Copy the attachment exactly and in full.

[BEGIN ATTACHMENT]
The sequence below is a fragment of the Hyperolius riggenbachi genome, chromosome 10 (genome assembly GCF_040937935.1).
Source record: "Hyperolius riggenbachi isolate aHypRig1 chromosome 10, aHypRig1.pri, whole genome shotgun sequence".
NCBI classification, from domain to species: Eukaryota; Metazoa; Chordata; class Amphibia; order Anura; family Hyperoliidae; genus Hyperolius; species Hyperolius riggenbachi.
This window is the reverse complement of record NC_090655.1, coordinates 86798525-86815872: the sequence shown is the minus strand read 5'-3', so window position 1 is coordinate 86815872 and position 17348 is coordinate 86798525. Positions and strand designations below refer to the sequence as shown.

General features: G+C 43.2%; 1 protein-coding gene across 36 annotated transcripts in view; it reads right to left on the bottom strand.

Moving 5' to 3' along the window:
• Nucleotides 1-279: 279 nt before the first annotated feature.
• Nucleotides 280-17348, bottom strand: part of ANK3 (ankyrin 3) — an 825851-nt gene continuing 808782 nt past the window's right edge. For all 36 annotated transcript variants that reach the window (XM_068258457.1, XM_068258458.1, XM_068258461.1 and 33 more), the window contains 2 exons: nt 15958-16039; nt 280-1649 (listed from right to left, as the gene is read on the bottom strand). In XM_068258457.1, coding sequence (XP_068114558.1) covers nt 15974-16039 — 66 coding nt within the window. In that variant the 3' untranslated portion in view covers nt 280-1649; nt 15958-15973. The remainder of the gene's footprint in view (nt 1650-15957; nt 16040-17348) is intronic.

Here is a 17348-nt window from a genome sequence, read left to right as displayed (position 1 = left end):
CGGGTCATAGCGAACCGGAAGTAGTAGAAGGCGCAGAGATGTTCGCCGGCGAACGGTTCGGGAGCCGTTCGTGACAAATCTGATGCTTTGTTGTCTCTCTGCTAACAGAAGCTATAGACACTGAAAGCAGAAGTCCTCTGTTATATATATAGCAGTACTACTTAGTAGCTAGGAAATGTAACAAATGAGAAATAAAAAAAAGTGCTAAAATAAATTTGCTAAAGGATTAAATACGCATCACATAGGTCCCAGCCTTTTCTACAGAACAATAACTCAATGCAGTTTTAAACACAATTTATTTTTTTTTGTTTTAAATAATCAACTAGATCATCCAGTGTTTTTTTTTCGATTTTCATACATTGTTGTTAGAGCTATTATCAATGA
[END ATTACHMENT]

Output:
The sequence below is a fragment of the Hyperolius riggenbachi genome, chromosome 10 (genome assembly GCF_040937935.1).
Source record: "Hyperolius riggenbachi isolate aHypRig1 chromosome 10, aHypRig1.pri, whole genome shotgun sequence".
NCBI classification, from domain to species: Eukaryota; Metazoa; Chordata; class Amphibia; order Anura; family Hyperoliidae; genus Hyperolius; species Hyperolius riggenbachi.
This window is the reverse complement of record NC_090655.1, coordinates 86798525-86815872: the sequence shown is the minus strand read 5'-3', so window position 1 is coordinate 86815872 and position 17348 is coordinate 86798525. Positions and strand designations below refer to the sequence as shown.

General features: G+C 43.2%; 1 protein-coding gene across 36 annotated transcripts in view; it reads right to left on the bottom strand.

Moving 5' to 3' along the window:
• Nucleotides 1-279: 279 nt before the first annotated feature.
• Nucleotides 280-17348, bottom strand: part of ANK3 (ankyrin 3) — an 825851-nt gene continuing 808782 nt past the window's right edge. For all 36 annotated transcript variants that reach the window (XM_068258457.1, XM_068258458.1, XM_068258461.1 and 33 more), the window contains 2 exons: nt 15958-16039; nt 280-1649 (listed from right to left, as the gene is read on the bottom strand). In XM_068258457.1, coding sequence (XP_068114558.1) covers nt 15974-16039 — 66 coding nt within the window. In that variant the 3' untranslated portion in view covers nt 280-1649; nt 15958-15973. The remainder of the gene's footprint in view (nt 1650-15957; nt 16040-17348) is intronic.

Here is a 17348-nt window from a genome sequence, read left to right as displayed (position 1 = left end):
CGGGTCATAGCGAACCGGAAGTAGTAGAAGGCGCAGAGATGTTCGCCGGCGAACGGTTCGGGAGCCGTTCGTGACAAATCTGATGCTTTGTTGTCTCTCTGCTAACAGAAGCTATAGACACTGAAAGCAGAAGTCCTCTGTTATATATATAGCAGTACTACTTAGTAGCTAGGAAATGTAACAAATGAGAAATAAAAAAAAGTGCTAAAATAAATTTGCTAAAGGATTAAATACGCATCACATAGGTCCCAGCCTTTTCTACAGAACAATAACTCAATGCAGTTTTAAACACAATTTATTTTTTTTTGTTTTAAATAATCAACTAGATCATCCAGTGTTTTTTTTTCGATTTTCATACATTGTTGTTAGAGCTATTATCAATGA